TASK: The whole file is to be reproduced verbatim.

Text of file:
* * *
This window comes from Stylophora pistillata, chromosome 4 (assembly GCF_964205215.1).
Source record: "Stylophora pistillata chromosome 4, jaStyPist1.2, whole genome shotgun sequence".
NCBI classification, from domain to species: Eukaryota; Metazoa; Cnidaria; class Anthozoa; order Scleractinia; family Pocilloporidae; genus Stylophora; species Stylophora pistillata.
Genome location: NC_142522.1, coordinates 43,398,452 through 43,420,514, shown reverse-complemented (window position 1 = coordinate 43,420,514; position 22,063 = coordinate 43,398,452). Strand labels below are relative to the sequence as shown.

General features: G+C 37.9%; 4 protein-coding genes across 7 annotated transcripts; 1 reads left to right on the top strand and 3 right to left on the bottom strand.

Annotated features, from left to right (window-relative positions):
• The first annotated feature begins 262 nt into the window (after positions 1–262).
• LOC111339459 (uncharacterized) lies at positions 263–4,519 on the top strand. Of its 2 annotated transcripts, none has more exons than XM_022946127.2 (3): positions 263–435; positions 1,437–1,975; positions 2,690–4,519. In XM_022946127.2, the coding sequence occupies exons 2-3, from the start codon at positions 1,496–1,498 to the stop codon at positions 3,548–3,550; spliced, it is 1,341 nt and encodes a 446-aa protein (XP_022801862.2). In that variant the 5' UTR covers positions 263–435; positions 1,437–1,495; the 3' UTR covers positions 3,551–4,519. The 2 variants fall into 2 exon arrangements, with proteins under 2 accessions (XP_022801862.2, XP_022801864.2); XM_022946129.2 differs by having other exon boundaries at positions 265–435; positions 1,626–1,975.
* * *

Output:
This window comes from Stylophora pistillata, chromosome 4 (assembly GCF_964205215.1).
Source record: "Stylophora pistillata chromosome 4, jaStyPist1.2, whole genome shotgun sequence".
NCBI classification, from domain to species: Eukaryota; Metazoa; Cnidaria; class Anthozoa; order Scleractinia; family Pocilloporidae; genus Stylophora; species Stylophora pistillata.
Genome location: NC_142522.1, coordinates 43,398,452 through 43,420,514, shown reverse-complemented (window position 1 = coordinate 43,420,514; position 22,063 = coordinate 43,398,452). Strand labels below are relative to the sequence as shown.

General features: G+C 37.9%; 4 protein-coding genes across 7 annotated transcripts; 1 reads left to right on the top strand and 3 right to left on the bottom strand.

Annotated features, from left to right (window-relative positions):
• The first annotated feature begins 262 nt into the window (after positions 1–262).
• LOC111339459 (uncharacterized) lies at positions 263–4,519 on the top strand. Of its 2 annotated transcripts, none has more exons than XM_022946127.2 (3): positions 263–435; positions 1,437–1,975; positions 2,690–4,519. In XM_022946127.2, the coding sequence occupies exons 2-3, from the start codon at positions 1,496–1,498 to the stop codon at positions 3,548–3,550; spliced, it is 1,341 nt and encodes a 446-aa protein (XP_022801862.2). In that variant the 5' UTR covers positions 263–435; positions 1,437–1,495; the 3' UTR covers positions 3,551–4,519. The 2 variants fall into 2 exon arrangements, with proteins under 2 accessions (XP_022801862.2, XP_022801864.2); XM_022946129.2 differs by having other exon boundaries at positions 265–435; positions 1,626–1,975.